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Descartes' 3rd Meditation: Purpose/Structure

I'm sorry...I am so THICK HEADED when it comes to Descartes Meditions...can anyone explain to me in simple language ...What PURPOSE does the proof (that God exists) serve in terms of the STRUCTURE of the Meditations 3 ? Thank you.

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That God exists is important for Descartes for one main reason: if he cannot prove that God exists, he will not be able to 'put the world back together again' in the later Meditations. In other words, God's existence must be proven to be true so that Descartes can later show the reader that they can believe that the outside word exists and that their perceptions of the outside world can be considered true, 'indubitable', clear and distinct knowledge.
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<br>Let's go through Meditation 3 together slowly. (I'll explain some important passages and follow them with clarification notes!)
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<br>(A) Descartes begins Meditation 3 with a claim that he is 'a thinking thing'. After describing what he believes 'I' to be, he repeats that "... as a general rule... whatever I perceive to very clearly and distinctly is true."
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<br>* At this point, if we think ahead, it is important to note that if Descartes wants to argue that his own belief in God is true, he will have to do so by following his own rule: the belief cannot be considered true knowledge unless it is 'perceived clearly and distinctly'. Another note to remember is that Descartes is writing these Meditations in order to acquire 'Knowledge'. Since much of his knowledge claims are based on religious teachings the need to prove God's existence is essential.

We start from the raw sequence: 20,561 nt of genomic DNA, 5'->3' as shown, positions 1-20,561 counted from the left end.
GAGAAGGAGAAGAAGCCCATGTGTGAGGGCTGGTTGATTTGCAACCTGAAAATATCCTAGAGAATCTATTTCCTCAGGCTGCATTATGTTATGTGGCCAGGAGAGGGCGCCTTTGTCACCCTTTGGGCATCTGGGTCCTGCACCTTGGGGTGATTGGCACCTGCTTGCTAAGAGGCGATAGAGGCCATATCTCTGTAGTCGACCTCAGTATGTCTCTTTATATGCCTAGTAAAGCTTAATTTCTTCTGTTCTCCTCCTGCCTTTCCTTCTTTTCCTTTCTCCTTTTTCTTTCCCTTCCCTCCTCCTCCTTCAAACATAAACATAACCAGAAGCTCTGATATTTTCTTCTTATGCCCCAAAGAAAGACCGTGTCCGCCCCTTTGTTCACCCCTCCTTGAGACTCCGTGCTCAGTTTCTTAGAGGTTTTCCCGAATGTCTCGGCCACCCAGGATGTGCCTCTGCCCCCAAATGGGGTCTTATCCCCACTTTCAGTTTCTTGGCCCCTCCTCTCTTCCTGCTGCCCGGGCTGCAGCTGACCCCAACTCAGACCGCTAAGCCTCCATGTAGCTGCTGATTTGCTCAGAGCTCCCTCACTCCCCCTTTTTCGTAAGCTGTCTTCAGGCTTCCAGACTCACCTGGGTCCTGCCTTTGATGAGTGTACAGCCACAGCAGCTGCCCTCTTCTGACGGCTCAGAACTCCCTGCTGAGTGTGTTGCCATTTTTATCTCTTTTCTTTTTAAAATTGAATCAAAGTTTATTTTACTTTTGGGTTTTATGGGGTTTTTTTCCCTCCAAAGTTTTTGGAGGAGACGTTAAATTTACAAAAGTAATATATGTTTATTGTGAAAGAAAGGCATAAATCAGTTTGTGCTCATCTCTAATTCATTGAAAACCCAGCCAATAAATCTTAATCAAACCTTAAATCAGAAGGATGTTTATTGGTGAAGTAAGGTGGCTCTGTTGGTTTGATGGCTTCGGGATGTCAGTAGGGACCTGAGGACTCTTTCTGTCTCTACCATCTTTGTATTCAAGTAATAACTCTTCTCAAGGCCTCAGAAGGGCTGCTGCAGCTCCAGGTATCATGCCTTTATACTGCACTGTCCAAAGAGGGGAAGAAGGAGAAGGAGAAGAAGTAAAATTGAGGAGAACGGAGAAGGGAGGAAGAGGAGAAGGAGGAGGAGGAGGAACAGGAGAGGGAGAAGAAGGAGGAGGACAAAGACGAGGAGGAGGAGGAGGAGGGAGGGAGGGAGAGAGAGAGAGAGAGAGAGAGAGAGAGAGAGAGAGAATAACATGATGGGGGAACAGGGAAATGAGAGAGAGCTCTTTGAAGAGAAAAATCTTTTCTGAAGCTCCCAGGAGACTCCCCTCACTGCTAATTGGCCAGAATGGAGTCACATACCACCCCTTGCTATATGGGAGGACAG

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<br>*What types of claims might Descartes hold that are based on the existence of God? Here are some examples of the beliefs that Descartes is struggling with: God must exist and God cannot be a deceiver because:
<br>1) God created the world around me. As such, I know that the world exists
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<br>2) God is not a deceiver, so I know that the world outside of me resembles the world that my senses present to me
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<br>3) God would not allow me to make truth claims about the world around me (i.e. believe that the world really is as it appears to my senses) without them being true
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<br>(B) Descartes reminds the reader of the many things he believed to be true, and later found to be false now that ...

Solution Summary

Descartes'3rd Meditation's Purpose/Structure is assessed.

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